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Lockheed Martin Continues Building its Legacy of Submarine Systems Integration
 
Huntington Ingalls Industries (HII) announced today that the newest Virginia-class submarine, John Warner (SSN 785), successfully completed its initial sea trials on Saturday. Sea trials are aggressive operational tests that demonstrate the submarine’s capabilities at sea. John Warner, the first Virginia-class submarine to be named for a person, is being built as part of a teaming arrangement between HII’s Newport News Shipbuilding division and General Dynamics Electric Boat.
For 40 years, Lockheed Martin has supported the U.S. Navy’s submarine program by bringing integrated solutions to complex systems including navigation, sonar, and communications. The U.S. Navy recently demonstrated its trust in Lockheed Martin’s expertise by extending its contract for Submarine C3I System Engineering & Integration (SE&I) services.
 
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Naval Industry News - USA
 
 
 
Lockheed Martin Continues Building its Legacy of Submarine Systems Integration
 
For 40 years, Lockheed Martin has supported the U.S. Navy’s submarine program by bringing integrated solutions to complex systems including navigation, sonar, and communications. The U.S. Navy recently demonstrated its trust in Lockheed Martin’s expertise by extending its contract for Submarine C3I System Engineering & Integration (SE&I) services. The work entails a major redesign of interfaces critical to the navigation architectures spanning several Submarine Warfare Federated Tactical Systems (SWFTS) subsystems across all submarine ship classes.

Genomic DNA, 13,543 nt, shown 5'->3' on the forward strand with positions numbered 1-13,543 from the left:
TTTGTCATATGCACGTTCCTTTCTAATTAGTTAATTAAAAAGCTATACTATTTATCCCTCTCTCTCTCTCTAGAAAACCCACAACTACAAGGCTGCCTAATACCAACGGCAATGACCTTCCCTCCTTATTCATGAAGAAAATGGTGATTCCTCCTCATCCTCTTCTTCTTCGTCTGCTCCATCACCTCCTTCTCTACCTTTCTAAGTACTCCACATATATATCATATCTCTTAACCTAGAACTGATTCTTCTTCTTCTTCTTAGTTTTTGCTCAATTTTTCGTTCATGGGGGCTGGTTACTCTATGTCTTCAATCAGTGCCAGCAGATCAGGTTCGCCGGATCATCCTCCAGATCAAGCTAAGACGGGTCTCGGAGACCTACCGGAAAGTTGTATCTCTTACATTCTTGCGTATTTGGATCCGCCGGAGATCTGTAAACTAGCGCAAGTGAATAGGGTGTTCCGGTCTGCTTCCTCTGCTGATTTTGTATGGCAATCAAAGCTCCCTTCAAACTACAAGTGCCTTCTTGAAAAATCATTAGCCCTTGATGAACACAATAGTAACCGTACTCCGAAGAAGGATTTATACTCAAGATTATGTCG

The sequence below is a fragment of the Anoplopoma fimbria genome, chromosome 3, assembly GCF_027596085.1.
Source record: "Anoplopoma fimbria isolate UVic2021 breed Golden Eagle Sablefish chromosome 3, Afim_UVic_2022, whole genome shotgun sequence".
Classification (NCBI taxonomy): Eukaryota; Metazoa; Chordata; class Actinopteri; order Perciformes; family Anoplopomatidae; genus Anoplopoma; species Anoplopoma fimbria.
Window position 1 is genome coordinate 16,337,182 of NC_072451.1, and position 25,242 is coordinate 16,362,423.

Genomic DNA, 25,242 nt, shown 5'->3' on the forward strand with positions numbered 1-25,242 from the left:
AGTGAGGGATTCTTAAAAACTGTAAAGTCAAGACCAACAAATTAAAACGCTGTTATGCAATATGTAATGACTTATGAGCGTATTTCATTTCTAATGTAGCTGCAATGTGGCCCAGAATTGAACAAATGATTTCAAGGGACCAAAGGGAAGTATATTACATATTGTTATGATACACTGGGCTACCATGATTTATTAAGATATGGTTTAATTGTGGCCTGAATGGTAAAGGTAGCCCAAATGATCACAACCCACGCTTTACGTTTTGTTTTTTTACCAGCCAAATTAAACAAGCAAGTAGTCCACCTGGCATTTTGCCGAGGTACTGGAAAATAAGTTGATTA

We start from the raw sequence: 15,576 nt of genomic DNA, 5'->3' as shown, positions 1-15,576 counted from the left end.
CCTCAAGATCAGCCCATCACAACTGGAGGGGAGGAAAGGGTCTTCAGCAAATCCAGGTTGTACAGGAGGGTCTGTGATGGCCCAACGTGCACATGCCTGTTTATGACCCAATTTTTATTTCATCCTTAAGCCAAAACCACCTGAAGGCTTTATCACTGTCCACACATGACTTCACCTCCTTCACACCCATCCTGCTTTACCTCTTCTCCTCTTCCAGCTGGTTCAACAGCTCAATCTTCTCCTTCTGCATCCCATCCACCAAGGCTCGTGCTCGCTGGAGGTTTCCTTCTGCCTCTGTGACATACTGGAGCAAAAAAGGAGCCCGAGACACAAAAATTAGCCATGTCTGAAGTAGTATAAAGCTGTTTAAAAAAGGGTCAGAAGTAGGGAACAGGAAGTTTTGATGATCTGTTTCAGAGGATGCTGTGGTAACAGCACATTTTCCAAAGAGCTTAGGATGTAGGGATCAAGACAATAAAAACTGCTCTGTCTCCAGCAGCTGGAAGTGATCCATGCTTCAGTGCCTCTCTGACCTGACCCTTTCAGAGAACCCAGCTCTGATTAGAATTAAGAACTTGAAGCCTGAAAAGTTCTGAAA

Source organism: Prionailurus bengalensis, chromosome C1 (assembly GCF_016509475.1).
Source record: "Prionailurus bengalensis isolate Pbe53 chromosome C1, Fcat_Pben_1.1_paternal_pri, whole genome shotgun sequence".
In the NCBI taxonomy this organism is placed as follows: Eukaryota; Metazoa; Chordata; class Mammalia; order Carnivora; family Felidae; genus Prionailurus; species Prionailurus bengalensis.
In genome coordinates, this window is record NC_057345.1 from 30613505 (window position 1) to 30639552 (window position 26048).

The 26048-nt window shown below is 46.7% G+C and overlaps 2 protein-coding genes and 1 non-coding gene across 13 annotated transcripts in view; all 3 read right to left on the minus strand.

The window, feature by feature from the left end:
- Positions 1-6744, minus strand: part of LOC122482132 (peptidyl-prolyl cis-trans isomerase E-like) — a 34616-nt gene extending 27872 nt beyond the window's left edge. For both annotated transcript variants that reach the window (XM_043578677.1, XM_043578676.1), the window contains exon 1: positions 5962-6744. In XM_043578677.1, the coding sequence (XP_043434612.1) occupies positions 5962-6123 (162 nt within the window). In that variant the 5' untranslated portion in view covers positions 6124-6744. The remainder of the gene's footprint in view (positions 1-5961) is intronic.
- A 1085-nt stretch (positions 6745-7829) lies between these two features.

Huntington Ingalls Industries (HII) announced today that the newest Virginia-class submarine, John Warner (SSN 785), successfully completed its initial sea trials on Saturday. Sea trials are aggressive operational tests that demonstrate the submarine’s capabilities at sea. John Warner, the first Virginia-class submarine to be named for a person, is being built as part of a teaming arrangement between HII’s Newport News Shipbuilding division and General Dynamics Electric Boat.
The Virginia-class submarine John Warner (SSN 785). Photo by Chris Oxley/HII
     
“Aligning innovation with the customer’s strategic plan is a key reason for our team’s track record of successfully integrating combat systems on both new construction and in-service submarines,” said Dave Boyle, Lockheed Martin Business Development Director in antisubmarine warfare (ASW) and integration programs.

The scope of work includes an unusually significant breadth, scale and complexity of interface design changes that span across multiple submarine classes including Virginia Class submarine construction. In its Dec. 14, 2015, contract announcement the U.S. Navy attributed the sole source justification to Lockheed Martin’s ability to mitigate significant and untenable program risk in both delivering the interface baselines and in successfully completing testing in support of SWFTS deliveries to Virginia Class submarine construction and SSN/SSBN modernizations. The contract is valued at $60 million.

A “System of Systems”
For 10 years the SWFTS Systems Engineering & Integration (SE&I) team has performed crucial engineering and management to integrate numerous submarine combat subsystems – including sonar, imaging, BYG-1 (tactical control and weapons control), and communications—into one large system-of-systems for all in-service U.S. Navy submarine combat systems. The team then tests the combat system to make sure that the subsystems correctly interface with each other prior to installation on a submarine.

The team leverages its ASW lab in Manassas, which is fully integrated with three of the major submarine combat systems—sonar, BYG-1 and imaging—and is open to all other SWFTS subsystems, allowing for risk mitigation of the entire combat system prior to boat delivery.